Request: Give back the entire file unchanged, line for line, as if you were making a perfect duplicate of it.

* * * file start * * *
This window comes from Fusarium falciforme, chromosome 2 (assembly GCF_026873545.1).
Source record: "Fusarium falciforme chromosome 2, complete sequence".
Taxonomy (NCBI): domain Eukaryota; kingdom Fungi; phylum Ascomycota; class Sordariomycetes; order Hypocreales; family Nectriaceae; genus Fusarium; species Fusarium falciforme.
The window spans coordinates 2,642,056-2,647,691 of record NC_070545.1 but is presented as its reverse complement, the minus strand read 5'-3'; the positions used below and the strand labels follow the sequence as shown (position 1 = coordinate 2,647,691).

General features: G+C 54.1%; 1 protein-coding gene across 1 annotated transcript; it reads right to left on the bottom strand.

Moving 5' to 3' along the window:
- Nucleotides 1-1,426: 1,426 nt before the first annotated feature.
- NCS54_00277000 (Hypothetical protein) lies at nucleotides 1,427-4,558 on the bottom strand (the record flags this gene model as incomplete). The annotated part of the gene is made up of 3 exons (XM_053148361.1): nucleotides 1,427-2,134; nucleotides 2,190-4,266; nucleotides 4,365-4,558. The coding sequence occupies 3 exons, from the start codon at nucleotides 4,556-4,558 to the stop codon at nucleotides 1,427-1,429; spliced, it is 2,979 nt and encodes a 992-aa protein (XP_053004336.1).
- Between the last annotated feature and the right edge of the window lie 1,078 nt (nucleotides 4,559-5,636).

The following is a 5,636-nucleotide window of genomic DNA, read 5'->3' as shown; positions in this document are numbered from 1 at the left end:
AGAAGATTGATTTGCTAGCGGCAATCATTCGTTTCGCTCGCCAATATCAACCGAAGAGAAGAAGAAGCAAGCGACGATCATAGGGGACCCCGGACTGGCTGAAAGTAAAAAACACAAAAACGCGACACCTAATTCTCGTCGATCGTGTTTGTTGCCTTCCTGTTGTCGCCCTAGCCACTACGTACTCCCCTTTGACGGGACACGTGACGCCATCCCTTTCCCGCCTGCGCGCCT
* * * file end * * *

This window comes from Fusarium falciforme, chromosome 2 (assembly GCF_026873545.1).
Source record: "Fusarium falciforme chromosome 2, complete sequence".
Taxonomy (NCBI): domain Eukaryota; kingdom Fungi; phylum Ascomycota; class Sordariomycetes; order Hypocreales; family Nectriaceae; genus Fusarium; species Fusarium falciforme.
The window spans coordinates 2,642,056-2,647,691 of record NC_070545.1 but is presented as its reverse complement, the minus strand read 5'-3'; the positions used below and the strand labels follow the sequence as shown (position 1 = coordinate 2,647,691).

General features: G+C 54.1%; 1 protein-coding gene across 1 annotated transcript; it reads right to left on the bottom strand.

Moving 5' to 3' along the window:
- Nucleotides 1-1,426: 1,426 nt before the first annotated feature.
- NCS54_00277000 (Hypothetical protein) lies at nucleotides 1,427-4,558 on the bottom strand (the record flags this gene model as incomplete). The annotated part of the gene is made up of 3 exons (XM_053148361.1): nucleotides 1,427-2,134; nucleotides 2,190-4,266; nucleotides 4,365-4,558. The coding sequence occupies 3 exons, from the start codon at nucleotides 4,556-4,558 to the stop codon at nucleotides 1,427-1,429; spliced, it is 2,979 nt and encodes a 992-aa protein (XP_053004336.1).
- Between the last annotated feature and the right edge of the window lie 1,078 nt (nucleotides 4,559-5,636).

The following is a 5,636-nucleotide window of genomic DNA, read 5'->3' as shown; positions in this document are numbered from 1 at the left end:
AGAAGATTGATTTGCTAGCGGCAATCATTCGTTTCGCTCGCCAATATCAACCGAAGAGAAGAAGAAGCAAGCGACGATCATAGGGGACCCCGGACTGGCTGAAAGTAAAAAACACAAAAACGCGACACCTAATTCTCGTCGATCGTGTTTGTTGCCTTCCTGTTGTCGCCCTAGCCACTACGTACTCCCCTTTGACGGGACACGTGACGCCATCCCTTTCCCGCCTGCGCGCCT